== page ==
Condé Nast Italy Shutters Glamour, Versace Sues Fashion Nova

by Aria Darcella
Conde Nast

Read today’s dose of chic intel right here…

Condé Nast Italy Shutters Glamour (WWD)
The December/January issue of Italian Glamour will be its last. Condé Nast Italy is shuttering the title after 27 years. “My main concern now is to create products able to accompany our public in the future,” says Fedele Usai, CEO of Condé Nast Italy. “We have to take hard decisions, including closing a storied title like Glamour, which has always talked to an audience that, now and even more in the future, accesses contents in very different ways than in the past.”

Condé Nast Italy

(Glamour Italia)

Versace Is Suing Fashion Nova For Trademark Infringement (The Fashion Law)
Versace is suing fast fashion retailer Fashion Nova for replicating a number of its trademarked patterns and garments, including the “Jungle Dress” made popular by Jennifer Lopez, which Versace rightfully calls one of the “most iconic dresses of all time”. Versace claims Fashion Nova “manufactured, marketed and sold apparel using the same or substantially similar copyrighted designs and confusingly similar trademarks and trade dress.” The Fashion Law explains that “trade dress” is a subset of trademark law covering the “overall image” of a product.

The copy of the “Jungle Dress,” far left (Fashion Nova)

New Start Up Uses Microbes to Dye Fabric (Business of Fashion)
Colorifix, which is backed by H&M, is developing a method of textile dying which uses microorganisms instead of synthetic dyes. The company “harvests a color gene in nature and inserts it into a bacterial cell, tricking it to fill up with the color as well as duplicate.” The cells then jump onto fabric and release the dye. The textiles are then heated to kill the cells. If successful, this technology would cut water use up to 90 percent and would eliminate hazardous chemicals. Colorifix is hoping to launch commercially in 2020.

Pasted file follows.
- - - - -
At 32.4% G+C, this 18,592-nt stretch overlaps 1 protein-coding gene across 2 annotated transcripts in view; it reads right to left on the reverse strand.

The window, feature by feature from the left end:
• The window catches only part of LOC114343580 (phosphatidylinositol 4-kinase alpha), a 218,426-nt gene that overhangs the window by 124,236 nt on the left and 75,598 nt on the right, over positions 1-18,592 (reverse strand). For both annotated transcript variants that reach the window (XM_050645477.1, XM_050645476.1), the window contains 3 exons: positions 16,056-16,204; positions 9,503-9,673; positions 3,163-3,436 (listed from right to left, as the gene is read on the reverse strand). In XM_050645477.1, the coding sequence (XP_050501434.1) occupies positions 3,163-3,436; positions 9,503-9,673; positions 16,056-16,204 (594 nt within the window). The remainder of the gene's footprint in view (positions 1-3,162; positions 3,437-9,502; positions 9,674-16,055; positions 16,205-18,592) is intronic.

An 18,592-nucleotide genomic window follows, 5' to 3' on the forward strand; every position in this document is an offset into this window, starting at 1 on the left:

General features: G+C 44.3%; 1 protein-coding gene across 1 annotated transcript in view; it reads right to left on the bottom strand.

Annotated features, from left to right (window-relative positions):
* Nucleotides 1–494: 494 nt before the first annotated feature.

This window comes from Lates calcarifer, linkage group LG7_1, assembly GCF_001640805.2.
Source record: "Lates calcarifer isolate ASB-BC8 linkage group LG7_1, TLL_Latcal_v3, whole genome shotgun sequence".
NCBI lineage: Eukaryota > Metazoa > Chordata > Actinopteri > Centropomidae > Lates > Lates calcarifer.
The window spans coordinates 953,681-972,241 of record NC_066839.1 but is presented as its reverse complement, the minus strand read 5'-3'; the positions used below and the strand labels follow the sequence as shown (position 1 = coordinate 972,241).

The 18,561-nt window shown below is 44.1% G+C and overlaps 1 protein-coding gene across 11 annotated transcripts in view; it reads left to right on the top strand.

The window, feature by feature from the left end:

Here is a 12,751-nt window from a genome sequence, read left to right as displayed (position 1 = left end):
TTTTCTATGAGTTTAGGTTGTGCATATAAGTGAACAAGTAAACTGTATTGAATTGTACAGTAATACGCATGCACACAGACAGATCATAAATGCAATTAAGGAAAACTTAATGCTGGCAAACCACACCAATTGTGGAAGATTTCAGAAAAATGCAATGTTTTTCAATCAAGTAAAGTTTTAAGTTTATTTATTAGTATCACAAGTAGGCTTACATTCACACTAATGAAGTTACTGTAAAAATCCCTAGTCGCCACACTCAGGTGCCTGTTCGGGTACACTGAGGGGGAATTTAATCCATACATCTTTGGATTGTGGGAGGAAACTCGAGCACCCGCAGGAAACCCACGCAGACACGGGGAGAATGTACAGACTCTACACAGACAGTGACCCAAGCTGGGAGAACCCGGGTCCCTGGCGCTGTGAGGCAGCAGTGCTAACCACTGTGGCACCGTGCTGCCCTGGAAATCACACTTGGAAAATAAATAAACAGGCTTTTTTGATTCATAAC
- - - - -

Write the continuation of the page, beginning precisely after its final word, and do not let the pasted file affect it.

Gucci, Sephora, and Other E-tailers See You as Cartoons Online (New York Times)
Luxury retailers are increasingly turning to Powerfront: software that allows customer service agents to track and communicate with customers online. For example, when you log on to websites for Neiman Marcus or Gucci, a cartoon avatar pops up in front of agents. The avatar features information about you — including the country you are in, your past purchases, and what items you are currently looking at. The tech allows agents to personalize how they interact with consumers, an effort to put the luxury experience back into online shopping.

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